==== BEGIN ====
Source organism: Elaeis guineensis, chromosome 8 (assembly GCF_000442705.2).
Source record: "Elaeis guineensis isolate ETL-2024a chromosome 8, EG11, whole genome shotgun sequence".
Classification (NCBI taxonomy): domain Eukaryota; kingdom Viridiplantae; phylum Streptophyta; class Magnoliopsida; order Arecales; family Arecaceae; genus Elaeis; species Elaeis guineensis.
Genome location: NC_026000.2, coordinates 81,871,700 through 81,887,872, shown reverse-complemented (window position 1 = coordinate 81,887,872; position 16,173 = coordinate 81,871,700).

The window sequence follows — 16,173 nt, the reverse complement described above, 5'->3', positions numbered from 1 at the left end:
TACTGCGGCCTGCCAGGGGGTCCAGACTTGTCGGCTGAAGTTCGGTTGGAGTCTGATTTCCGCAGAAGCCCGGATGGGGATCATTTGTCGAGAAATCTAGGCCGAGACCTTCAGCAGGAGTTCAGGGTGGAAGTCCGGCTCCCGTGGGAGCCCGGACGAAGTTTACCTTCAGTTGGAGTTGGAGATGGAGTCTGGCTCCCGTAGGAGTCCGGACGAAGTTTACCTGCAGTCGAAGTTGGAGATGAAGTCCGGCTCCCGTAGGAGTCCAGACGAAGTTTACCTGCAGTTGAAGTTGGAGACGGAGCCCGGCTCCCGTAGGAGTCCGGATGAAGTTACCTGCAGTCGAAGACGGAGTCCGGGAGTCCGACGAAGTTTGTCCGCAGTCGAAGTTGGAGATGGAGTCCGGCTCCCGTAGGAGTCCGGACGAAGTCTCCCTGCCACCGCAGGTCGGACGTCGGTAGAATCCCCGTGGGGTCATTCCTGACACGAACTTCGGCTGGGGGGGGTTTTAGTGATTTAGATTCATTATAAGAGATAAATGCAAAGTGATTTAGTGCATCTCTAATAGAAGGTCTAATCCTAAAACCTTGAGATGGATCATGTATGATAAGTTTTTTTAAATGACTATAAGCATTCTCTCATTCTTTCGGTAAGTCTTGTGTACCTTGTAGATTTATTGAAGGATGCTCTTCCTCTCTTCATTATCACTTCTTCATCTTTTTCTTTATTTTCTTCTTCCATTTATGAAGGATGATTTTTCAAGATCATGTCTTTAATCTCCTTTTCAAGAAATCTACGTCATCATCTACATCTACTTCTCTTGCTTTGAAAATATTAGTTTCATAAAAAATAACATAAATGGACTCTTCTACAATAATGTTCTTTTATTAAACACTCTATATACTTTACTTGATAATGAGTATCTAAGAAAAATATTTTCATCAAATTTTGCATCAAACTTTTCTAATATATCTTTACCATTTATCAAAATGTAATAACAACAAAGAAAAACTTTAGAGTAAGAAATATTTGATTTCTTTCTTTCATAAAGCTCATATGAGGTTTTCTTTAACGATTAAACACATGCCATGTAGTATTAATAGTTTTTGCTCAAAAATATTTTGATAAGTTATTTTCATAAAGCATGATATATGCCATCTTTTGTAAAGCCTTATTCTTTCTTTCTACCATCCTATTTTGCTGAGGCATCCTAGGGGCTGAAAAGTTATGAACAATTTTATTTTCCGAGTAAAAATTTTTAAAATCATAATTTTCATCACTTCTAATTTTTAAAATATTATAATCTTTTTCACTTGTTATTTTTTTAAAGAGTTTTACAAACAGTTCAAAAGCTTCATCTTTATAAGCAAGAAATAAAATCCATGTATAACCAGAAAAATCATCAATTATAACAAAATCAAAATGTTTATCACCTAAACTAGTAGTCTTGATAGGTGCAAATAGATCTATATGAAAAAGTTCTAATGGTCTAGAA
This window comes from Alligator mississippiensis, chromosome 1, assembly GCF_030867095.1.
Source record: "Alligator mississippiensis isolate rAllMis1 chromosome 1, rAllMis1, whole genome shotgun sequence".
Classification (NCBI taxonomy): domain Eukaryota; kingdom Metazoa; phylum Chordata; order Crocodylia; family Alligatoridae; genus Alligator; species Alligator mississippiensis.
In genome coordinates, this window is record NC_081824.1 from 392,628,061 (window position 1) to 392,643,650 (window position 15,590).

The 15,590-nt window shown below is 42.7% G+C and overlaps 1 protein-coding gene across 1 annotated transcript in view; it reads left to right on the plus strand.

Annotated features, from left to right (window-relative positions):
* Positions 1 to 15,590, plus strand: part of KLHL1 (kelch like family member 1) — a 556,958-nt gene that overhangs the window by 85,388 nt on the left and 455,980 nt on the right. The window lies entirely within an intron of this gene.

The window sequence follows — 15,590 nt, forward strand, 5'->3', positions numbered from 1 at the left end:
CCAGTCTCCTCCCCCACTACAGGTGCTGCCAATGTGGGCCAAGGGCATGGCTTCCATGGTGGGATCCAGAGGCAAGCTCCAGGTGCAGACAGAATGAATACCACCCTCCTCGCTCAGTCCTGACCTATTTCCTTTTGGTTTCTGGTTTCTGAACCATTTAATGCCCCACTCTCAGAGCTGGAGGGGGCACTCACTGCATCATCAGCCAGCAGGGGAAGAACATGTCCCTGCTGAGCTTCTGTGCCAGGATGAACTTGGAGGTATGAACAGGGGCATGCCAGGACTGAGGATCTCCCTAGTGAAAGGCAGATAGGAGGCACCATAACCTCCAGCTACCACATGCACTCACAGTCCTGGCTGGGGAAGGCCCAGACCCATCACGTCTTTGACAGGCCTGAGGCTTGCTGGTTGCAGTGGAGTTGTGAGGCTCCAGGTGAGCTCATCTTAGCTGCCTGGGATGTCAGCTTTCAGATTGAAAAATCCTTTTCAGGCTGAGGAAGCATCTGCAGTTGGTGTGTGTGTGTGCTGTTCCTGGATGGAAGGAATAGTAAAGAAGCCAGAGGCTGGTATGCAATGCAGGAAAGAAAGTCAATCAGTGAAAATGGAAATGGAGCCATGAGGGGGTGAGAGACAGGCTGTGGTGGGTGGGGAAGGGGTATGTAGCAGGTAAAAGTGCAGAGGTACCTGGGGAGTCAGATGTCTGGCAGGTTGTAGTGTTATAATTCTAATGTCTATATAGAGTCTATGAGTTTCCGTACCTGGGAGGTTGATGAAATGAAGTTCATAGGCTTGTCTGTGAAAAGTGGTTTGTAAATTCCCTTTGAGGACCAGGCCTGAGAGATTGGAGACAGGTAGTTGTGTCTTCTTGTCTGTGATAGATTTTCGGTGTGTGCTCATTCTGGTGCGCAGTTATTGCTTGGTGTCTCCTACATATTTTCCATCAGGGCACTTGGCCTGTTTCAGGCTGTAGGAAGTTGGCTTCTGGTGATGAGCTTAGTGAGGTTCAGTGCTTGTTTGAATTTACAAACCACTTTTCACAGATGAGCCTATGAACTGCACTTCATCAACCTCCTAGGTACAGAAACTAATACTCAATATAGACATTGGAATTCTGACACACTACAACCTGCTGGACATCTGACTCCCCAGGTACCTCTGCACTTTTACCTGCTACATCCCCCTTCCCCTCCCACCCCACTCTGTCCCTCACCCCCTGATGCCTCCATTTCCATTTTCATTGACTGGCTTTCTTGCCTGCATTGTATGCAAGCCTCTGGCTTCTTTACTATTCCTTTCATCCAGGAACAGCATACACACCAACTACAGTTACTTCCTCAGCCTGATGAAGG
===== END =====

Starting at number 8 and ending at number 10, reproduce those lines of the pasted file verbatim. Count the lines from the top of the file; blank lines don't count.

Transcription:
Source record: "Alligator mississippiensis isolate rAllMis1 chromosome 1, rAllMis1, whole genome shotgun sequence".
Classification (NCBI taxonomy): domain Eukaryota; kingdom Metazoa; phylum Chordata; order Crocodylia; family Alligatoridae; genus Alligator; species Alligator mississippiensis.
In genome coordinates, this window is record NC_081824.1 from 392,628,061 (window position 1) to 392,643,650 (window position 15,590).